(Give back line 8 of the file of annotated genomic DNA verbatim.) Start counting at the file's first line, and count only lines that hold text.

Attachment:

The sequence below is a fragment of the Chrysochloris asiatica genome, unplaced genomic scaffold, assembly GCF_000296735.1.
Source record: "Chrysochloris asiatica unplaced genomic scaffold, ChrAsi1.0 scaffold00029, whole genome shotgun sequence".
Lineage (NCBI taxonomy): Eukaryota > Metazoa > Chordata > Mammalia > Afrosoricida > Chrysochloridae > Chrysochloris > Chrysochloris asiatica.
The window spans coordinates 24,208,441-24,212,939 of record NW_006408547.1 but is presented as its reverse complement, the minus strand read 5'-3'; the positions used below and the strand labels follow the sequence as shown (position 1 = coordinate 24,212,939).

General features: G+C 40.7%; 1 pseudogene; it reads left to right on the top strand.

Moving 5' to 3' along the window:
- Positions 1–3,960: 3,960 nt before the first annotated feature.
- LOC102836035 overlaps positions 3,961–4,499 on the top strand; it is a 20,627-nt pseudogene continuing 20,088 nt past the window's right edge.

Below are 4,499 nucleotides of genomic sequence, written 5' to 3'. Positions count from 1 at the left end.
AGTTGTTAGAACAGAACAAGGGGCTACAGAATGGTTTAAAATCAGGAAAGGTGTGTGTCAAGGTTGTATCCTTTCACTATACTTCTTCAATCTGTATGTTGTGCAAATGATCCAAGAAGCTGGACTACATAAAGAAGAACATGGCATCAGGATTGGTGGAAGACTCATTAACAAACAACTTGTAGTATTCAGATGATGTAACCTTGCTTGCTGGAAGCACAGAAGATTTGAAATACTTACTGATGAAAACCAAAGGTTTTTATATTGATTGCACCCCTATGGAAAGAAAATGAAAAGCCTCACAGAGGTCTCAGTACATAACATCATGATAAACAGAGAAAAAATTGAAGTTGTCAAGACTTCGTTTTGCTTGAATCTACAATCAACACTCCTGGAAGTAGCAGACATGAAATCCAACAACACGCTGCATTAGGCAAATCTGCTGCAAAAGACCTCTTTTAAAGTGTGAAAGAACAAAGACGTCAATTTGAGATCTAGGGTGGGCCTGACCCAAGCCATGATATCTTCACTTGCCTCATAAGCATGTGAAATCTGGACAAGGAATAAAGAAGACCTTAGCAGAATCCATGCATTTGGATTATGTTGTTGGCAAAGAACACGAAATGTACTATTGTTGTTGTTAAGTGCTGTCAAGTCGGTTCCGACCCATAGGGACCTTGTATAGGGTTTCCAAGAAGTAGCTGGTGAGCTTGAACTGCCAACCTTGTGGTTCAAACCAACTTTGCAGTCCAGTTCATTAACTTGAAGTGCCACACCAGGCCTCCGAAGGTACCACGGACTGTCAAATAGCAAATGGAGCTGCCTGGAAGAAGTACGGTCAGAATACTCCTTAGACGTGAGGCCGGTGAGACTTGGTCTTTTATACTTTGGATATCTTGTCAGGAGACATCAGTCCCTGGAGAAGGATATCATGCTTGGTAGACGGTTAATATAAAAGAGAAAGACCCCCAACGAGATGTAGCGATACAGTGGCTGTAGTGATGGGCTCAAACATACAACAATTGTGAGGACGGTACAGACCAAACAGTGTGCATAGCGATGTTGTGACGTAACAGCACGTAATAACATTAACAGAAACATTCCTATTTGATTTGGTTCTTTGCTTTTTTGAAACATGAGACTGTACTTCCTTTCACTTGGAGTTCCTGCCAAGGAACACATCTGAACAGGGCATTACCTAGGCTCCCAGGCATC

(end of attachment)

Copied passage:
- LOC102836035 overlaps positions 3,961–4,499 on the top strand; it is a 20,627-nt pseudogene continuing 20,088 nt past the window's right edge.